NYC HANES estimates were weighted to adjust for the complex sampling design and survey and component nonresponse. For NYC HANES and STD clinics we computed MC prevalence estimates and corresponding 95% confidence intervals. For NYC HANES, we also computed relative standard errors; those >30% were considered unreliable and notated. We present unadjusted prevalence estimates which are most appropriate for public health planning purposes; age-adjusted estimates, which allow for comparisons between groups unbiased by age, were similar to unadjusted estimates (data not shown).

Our adult MC prevalence estimates reflect the diverse immigrant, racial, ethnic, and cultural make-up of NYC. The overall population-based NYC HANES estimate for MC prevalence, 56.1% (55.7% among non-MSM and 67.2% among MSM) (Table 1) was considerably lower than that reported nationally (79%) for a similarly aged population.1 This difference likely reflects the sizeable proportion of immigrants in NYC. The overall MC prevalence among STD clinic patients was 61.4% (60.6% among non-MSM and 66.4% among MSM) which was higher than the overall NYC estimate; this is due to the small proportion of foreign-born men and a large proportion of blacks in this group. Table 2 shows the prevalence of MC among MSM in the NYC HANES and attending the STD clinics, by select demographic and behavioral characteristics. Among STD clinic MSM who reported having anal sex in the 3 months before their clinic visit, 13% engaged in receptive anal sex only, 62% of whom were circumcised; 32% engaged in insertive anal sex only, 68% of whom were circumcised; and 55% engaged in both types of anal sex, 62% of whom were circumcised. In all samples, MC prevalence increased with decreasing age and notable differences in MC prevalence were observed by race/ethnicity: white males had the highest prevalence (>70%) followed by blacks (58%–68%); Hispanics had the lowest MC prevalence (≤40%). Likewise foreign-born men had a lower MC (<40%) prevalence than US-born men (>70%) in all samples. Men born in Latin America or the Caribbean had the lowest MC prevalence (<26%) among world regions of birth.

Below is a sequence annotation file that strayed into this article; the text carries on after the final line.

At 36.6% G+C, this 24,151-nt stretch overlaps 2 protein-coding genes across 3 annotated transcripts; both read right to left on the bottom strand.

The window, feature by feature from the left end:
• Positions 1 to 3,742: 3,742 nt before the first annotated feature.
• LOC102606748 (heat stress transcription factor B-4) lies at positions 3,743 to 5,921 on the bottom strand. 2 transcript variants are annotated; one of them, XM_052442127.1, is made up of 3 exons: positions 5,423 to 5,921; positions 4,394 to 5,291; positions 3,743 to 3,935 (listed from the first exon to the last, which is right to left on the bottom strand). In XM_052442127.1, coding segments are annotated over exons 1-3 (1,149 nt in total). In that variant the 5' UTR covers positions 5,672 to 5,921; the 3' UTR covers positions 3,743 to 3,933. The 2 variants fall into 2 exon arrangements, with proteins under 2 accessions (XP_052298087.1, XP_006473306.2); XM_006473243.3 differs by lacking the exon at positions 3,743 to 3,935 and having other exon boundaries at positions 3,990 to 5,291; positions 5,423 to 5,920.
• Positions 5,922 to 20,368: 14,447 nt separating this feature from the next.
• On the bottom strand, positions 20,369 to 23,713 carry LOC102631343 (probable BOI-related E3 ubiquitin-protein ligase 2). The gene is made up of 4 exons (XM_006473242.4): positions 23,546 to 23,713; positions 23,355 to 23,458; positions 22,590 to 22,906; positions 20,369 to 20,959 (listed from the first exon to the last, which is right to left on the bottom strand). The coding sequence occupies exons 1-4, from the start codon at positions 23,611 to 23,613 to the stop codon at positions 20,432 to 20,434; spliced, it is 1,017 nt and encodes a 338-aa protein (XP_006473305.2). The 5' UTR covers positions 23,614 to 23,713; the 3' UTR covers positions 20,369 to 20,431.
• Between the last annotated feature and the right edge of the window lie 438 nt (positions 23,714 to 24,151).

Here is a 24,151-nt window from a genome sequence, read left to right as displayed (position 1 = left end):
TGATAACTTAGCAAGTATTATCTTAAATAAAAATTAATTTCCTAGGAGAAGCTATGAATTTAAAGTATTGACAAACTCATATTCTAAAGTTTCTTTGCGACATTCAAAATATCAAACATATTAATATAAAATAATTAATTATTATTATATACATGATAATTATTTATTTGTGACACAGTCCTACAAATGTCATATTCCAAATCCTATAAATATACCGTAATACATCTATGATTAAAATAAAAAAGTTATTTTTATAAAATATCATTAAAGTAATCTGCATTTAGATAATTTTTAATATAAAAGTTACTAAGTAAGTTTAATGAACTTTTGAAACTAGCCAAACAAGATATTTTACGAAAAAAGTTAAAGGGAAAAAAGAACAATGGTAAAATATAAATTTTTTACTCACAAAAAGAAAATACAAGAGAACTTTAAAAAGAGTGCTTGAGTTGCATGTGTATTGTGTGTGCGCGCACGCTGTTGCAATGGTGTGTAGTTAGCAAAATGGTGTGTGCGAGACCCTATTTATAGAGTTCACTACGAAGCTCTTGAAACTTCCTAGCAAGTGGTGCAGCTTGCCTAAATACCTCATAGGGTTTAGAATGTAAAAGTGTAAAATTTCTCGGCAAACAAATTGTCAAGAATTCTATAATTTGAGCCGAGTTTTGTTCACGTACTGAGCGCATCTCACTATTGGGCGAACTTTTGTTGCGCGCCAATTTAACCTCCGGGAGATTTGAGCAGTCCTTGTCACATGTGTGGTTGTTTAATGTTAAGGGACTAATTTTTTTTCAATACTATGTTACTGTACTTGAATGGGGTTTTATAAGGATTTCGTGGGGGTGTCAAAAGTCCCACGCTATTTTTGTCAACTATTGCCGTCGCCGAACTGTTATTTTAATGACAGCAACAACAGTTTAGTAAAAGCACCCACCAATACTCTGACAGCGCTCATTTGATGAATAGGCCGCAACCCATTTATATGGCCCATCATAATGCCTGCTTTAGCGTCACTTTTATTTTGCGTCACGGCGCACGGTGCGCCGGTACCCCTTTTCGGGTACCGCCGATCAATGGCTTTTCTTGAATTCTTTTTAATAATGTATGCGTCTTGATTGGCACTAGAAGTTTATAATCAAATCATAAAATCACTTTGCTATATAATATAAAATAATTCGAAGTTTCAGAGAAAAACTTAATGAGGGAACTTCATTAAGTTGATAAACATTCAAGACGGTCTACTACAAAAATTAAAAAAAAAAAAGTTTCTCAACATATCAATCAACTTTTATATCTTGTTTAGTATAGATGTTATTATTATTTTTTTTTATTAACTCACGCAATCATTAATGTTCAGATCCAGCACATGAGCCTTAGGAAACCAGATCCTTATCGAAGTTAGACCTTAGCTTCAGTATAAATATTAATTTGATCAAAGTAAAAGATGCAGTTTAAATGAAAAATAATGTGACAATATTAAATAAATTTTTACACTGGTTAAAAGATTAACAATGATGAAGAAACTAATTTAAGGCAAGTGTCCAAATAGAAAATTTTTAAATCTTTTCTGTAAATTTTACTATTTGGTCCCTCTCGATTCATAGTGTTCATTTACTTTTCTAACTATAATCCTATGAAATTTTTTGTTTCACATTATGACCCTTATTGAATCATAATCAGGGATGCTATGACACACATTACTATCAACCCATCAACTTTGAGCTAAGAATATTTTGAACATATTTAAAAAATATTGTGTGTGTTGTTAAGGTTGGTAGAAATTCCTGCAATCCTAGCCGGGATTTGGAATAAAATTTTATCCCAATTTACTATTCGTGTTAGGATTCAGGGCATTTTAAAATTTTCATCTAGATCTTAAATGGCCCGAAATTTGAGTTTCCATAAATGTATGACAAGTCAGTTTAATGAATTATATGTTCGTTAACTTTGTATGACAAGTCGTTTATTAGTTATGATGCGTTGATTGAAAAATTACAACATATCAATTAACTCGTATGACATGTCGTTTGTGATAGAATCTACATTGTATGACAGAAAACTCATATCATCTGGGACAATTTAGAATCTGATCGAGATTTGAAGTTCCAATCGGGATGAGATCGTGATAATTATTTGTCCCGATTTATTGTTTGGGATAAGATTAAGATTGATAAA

Table 1
Table 1
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Table 2
Table 2
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Some have suggested that MC may not be an effective HIV prevention strategy in the US, in part because the prevalence of MC is already high in this country.21 Our data indicate that MC prevalence is indeed common in the NYC populations described, both among heterosexual men and MSM, but that it differs considerably across race/ethnicity groups and place of birth. HIV prevalence in NYC MSM and Hispanic MSM15 is higher than the general adult population HIV prevalence in some African countries16,17 where MC is a recommended HIV prevention strategy. Though heterosexual sex is the primary mode of transmission in Africa, the similarities in the HIV and MC prevalence in the NYC MSM population and some African countries, such as Kenya,22 suggests that if the protective effect of MC for HIV acquisition via anal sex is confirmed, MC could be a potential strategy to reduce HIV in NYC MSM.